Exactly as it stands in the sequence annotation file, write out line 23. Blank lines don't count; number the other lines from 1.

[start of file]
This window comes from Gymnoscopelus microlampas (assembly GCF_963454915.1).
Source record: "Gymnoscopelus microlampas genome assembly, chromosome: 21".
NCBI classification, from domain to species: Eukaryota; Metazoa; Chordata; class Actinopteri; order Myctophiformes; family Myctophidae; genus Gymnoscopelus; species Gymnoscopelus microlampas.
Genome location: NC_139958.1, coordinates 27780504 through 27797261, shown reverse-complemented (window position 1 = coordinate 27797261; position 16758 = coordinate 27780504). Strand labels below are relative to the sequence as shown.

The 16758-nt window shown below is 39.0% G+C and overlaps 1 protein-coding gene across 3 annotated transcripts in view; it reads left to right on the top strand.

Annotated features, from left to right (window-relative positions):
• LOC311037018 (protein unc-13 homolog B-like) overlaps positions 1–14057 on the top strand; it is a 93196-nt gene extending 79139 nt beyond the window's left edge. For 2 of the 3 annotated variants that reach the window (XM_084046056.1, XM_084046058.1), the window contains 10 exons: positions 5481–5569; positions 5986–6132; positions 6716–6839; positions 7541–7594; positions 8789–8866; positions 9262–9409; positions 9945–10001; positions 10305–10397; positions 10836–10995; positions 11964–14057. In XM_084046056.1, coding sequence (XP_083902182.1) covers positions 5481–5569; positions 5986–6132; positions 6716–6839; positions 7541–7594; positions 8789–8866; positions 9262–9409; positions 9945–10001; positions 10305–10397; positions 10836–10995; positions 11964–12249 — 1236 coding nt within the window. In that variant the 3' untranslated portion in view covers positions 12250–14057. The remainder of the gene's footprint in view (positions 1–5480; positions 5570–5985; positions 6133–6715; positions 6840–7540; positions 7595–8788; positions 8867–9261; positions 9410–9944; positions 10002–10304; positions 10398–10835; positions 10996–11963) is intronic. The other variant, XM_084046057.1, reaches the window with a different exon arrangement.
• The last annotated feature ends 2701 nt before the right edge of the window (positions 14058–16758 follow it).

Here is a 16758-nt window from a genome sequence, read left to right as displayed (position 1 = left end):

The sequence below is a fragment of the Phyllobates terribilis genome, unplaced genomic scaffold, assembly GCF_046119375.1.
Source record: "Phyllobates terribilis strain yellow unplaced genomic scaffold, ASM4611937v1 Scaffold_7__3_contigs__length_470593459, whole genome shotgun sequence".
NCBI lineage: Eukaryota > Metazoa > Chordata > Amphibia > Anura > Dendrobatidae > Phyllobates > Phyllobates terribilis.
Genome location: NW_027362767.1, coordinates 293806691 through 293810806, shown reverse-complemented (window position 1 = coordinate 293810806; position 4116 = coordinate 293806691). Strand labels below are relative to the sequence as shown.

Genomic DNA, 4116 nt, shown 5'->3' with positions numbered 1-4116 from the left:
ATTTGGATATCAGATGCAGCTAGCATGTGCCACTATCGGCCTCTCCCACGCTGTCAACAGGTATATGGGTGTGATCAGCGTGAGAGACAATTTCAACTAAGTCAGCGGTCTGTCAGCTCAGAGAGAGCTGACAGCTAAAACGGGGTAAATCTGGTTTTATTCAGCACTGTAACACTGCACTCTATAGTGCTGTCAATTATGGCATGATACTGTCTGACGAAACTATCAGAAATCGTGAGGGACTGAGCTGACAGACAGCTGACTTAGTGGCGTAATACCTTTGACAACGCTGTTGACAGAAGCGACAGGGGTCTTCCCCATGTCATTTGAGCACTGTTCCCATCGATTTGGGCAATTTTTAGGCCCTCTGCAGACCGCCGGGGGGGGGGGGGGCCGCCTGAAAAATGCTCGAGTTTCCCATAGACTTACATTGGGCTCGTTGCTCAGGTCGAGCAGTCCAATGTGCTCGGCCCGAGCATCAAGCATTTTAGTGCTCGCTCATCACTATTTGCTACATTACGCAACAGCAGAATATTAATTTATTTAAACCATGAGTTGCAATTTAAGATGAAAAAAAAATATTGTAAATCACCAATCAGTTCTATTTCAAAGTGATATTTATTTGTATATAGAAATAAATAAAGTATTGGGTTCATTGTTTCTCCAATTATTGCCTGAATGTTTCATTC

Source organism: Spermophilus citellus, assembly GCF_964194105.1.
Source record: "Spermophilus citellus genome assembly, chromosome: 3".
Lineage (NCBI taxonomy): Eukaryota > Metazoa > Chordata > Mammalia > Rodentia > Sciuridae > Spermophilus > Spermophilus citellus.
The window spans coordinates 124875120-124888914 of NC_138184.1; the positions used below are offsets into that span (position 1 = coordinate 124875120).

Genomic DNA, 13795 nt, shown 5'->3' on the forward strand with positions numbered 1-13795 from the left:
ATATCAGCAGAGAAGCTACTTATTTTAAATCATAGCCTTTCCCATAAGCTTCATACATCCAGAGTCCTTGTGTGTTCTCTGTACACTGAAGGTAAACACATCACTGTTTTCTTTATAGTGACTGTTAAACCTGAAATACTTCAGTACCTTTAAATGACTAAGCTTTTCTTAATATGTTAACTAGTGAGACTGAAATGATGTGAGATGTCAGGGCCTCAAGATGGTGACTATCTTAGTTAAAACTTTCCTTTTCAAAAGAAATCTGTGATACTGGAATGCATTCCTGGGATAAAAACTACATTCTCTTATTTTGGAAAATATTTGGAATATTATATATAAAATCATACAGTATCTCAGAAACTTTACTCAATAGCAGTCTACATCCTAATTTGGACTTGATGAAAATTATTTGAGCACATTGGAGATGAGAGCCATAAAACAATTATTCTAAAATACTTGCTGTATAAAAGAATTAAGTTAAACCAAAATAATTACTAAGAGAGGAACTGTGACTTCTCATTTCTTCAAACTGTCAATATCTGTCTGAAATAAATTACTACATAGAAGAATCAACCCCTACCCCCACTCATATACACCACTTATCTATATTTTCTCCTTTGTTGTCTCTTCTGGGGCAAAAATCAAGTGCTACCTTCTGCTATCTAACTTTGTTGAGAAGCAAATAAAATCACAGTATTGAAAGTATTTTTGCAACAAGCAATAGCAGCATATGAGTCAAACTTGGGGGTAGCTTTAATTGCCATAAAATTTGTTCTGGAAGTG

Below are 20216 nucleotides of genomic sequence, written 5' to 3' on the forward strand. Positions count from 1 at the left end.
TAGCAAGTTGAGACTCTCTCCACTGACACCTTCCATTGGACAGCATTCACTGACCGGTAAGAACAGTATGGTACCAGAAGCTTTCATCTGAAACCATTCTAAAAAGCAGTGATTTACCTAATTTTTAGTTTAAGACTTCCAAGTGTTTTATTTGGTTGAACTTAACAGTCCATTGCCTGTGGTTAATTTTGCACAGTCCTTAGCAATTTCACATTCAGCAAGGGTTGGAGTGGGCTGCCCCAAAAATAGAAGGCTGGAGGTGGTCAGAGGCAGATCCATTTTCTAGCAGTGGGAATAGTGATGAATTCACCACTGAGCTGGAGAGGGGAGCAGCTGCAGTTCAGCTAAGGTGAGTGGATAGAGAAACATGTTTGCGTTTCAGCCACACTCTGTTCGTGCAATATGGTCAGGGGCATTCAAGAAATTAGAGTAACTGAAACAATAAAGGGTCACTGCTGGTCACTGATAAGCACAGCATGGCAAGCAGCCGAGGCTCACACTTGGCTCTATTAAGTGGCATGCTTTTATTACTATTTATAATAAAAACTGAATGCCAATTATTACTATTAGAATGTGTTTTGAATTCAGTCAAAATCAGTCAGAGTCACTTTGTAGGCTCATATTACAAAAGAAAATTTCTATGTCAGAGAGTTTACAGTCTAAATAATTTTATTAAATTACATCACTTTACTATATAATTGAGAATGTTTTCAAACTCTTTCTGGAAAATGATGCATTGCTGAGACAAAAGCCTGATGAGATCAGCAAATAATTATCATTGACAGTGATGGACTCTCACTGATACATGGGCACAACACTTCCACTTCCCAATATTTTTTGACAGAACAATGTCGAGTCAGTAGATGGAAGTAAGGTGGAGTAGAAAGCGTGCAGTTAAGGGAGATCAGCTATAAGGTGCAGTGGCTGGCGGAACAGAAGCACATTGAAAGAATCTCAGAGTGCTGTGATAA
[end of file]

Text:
TAGCAAGTTGAGACTCTCTCCACTGACACCTTCCATTGGACAGCATTCACTGACCGGTAAGAACAGTATGGTACCAGAAGCTTTCATCTGAAACCATTCTAAAAAGCAGTGATTTACCTAATTTTTAGTTTAAGACTTCCAAGTGTTTTATTTGGTTGAACTTAACAGTCCATTGCCTGTGGTTAATTTTGCACAGTCCTTAGCAATTTCACATTCAGCAAGGGTTGGAGTGGGCTGCCCCAAAAATAGAAGGCTGGAGGTGGTCAGAGGCAGATCCATTTTCTAGCAGTGGGAATAGTGATGAATTCACCACTGAGCTGGAGAGGGGAGCAGCTGCAGTTCAGCTAAGGTGAGTGGATAGAGAAACATGTTTGCGTTTCAGCCACACTCTGTTCGTGCAATATGGTCAGGGGCATTCAAGAAATTAGAGTAACTGAAACAATAAAGGGTCACTGCTGGTCACTGATAAGCACAGCATGGCAAGCAGCCGAGGCTCACACTTGGCTCTATTAAGTGGCATGCTTTTATTACTATTTATAATAAAAACTGAATGCCAATTATTACTATTAGAATGTGTTTTGAATTCAGTCAAAATCAGTCAGAGTCACTTTGTAGGCTCATATTACAAAAGAAAATTTCTATGTCAGAGAGTTTACAGTCTAAATAATTTTATTAAATTACATCACTTTACTATATAATTGAGAATGTTTTCAAACTCTTTCTGGAAAATGATGCATTGCTGAGACAAAAGCCTGATGAGATCAGCAAATAATTATCATTGACAGTGATGGACTCTCACTGATACATGGGCACAACACTTCCACTTCCCAATATTTTTTGACAGAACAATGTCGAGTCAGTAGATGGAAGTAAGGTGGAGTAGAAAGCGTGCAGTTAAGGGAGATCAGCTATAAGGTGCAGTGGCTGGCGGAACAGAAGCACATTGAAAGAATCTCAGAGTGCTGTGATAA